Choose Your (Data Visualization) Weapon

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There are plenty of software programs out there to help you visualize your data. Excel, which you may already have, is perhaps the simplest to use. Other programs such as Tableau and Qlik Sense allow you to create interactive visuals and “drill down” into your data. If, for example, you see an overall downward trend in program participation, you might want to see if the trend holds for subgroups of participants such as women, men, or those in certain age groups. Free versions of Tableau and Qlik Sense are available as long as you store your data and visuals on the companies’ servers (and you can make your data and charts invisible to anyone with the URL).

See other data tips in this series for more information on how to effectively visualize and make good use of your organization's data. 

Image Source: tallyfox.com

(This data tip originally appeared on Philanthropy News Digest’s PHILANTOPIC blog.)

Don't Just Set Goals, Track Them

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Many organizations go to a lot of trouble setting goals, eating up loads of staff and board meeting time, and then neglect to do one or both of the following:

  • Figure out how they will know if they are making progress toward their goals.
  • Track their progress toward their goals.

If your organization or program doesn’t already have clearly articulated goals, a logic model is a good first step toward setting them. Logic models show how resources, programs and services, and desired results relate to each other according to your organization’s strategic plan. (For more on logic models, check out the Pell Institute’s Evaluation Toolbook.)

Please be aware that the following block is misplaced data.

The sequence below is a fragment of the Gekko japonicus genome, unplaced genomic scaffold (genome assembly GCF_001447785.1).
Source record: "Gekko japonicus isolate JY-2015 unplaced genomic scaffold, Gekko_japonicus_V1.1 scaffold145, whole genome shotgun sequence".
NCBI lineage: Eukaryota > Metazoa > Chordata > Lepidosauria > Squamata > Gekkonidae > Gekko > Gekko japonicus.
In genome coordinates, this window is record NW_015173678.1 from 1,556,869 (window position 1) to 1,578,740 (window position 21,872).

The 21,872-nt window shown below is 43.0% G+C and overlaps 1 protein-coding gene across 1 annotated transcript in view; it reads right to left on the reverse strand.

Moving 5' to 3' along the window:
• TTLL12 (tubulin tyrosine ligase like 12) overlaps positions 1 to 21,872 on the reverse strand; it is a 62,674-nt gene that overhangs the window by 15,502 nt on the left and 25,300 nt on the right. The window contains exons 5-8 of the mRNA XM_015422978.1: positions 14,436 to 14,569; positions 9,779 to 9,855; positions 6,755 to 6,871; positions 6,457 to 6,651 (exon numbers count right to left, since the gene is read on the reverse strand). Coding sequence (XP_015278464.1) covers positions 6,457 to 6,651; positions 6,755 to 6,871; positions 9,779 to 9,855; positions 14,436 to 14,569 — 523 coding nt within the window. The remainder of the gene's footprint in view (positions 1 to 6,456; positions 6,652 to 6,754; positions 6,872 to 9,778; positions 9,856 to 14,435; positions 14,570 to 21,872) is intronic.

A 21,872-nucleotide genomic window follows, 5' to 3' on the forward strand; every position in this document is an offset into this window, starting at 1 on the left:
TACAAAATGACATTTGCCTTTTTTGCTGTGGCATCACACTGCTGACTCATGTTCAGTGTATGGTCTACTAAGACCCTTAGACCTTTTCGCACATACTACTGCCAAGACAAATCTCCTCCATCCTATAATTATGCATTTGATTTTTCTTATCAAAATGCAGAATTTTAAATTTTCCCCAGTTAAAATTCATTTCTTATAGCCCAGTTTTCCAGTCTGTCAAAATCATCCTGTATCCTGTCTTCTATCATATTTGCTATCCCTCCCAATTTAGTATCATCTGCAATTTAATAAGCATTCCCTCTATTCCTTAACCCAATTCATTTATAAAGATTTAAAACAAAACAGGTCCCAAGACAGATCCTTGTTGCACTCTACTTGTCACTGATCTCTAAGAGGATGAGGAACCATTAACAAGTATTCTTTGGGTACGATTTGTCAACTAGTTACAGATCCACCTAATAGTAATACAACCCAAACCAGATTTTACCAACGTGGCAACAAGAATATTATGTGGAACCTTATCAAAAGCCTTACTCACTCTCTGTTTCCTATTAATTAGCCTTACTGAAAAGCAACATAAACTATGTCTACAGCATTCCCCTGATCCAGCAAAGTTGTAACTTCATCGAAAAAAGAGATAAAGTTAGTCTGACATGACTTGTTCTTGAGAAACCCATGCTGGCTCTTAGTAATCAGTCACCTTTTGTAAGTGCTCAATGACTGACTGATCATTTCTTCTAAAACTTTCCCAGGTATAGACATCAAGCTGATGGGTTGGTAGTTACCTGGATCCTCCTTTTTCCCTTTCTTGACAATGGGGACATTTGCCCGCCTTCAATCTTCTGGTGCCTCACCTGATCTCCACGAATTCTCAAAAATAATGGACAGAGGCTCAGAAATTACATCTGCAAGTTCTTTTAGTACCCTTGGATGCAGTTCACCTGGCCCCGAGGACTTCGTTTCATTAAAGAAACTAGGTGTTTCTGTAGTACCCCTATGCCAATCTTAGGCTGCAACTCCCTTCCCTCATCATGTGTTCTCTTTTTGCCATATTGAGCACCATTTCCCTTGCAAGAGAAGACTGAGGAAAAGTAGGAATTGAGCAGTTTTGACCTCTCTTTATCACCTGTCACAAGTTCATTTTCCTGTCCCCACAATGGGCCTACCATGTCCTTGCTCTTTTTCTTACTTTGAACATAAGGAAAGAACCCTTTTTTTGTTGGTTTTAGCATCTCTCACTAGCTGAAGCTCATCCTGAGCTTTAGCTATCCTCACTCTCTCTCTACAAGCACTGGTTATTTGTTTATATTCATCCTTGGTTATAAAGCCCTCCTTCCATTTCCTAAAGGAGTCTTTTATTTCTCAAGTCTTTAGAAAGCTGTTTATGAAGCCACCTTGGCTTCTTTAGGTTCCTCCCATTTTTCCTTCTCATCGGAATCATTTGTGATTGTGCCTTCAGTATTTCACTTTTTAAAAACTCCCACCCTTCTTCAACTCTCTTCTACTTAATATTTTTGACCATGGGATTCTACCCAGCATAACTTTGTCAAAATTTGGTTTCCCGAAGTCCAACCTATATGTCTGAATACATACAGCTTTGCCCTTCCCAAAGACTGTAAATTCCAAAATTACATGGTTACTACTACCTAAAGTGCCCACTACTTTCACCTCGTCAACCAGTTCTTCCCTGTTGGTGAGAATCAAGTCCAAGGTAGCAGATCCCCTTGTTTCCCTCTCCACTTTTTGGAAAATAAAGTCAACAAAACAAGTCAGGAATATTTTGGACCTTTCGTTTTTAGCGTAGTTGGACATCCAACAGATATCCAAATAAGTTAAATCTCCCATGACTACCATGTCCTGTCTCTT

You can set goals for any stage of the process: what resources you hope to garner, what services you intend to provide, or what outcomes you expect to see. The trick is to make these goals specific and measurable. Don’t say you will work strengthen a program, say that participation in the program will increase to 250 and that evaluation surveys will show average ratings at or above 4 (on a five point scale).

Once you set specific and measurable goals, don’t wait until you have all of the necessary data to visualize it. It’s important to bring the data to life for everyone involved, and that means showing it sooner rather than hiding it in spreadsheets and databases.

Even a simple line graph showing progress over time toward a goal will make your data perceptible, prompting you and your colleagues to ask yourselves important questions, such as: Is our data accurate? What additional data do we need to better understand the trends we see? What is going on in our program or our community or our field that might be affecting these trends? Questions like these can strengthen your resolve to gather new or better data as well as to make changes to enhance the efficacy of your program.

See other data tips in this series for more information on how to effectively visualize and make good use of your organization's data. 

Image Source: Pixabay.com

(This data tip originally appeared on Philanthropy News Digest’s PHILANTOPIC blog.)

Go With The Flo (Florence Nightingale)

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Like many nonprofit staff today, Florence Nightingale probably wasn’t a numbers person at the outset. She became a nurse to serve others. Yet, she soon realized she could provide care more effectively with the help of data. Working with a statistician named William Farr, Nightingale analyzed mortality rates during the Crimean War. She and Farr discovered that most of the soldiers who died in the conflict perished not in combat but as a result of “preventable diseases” caused by bad hygiene.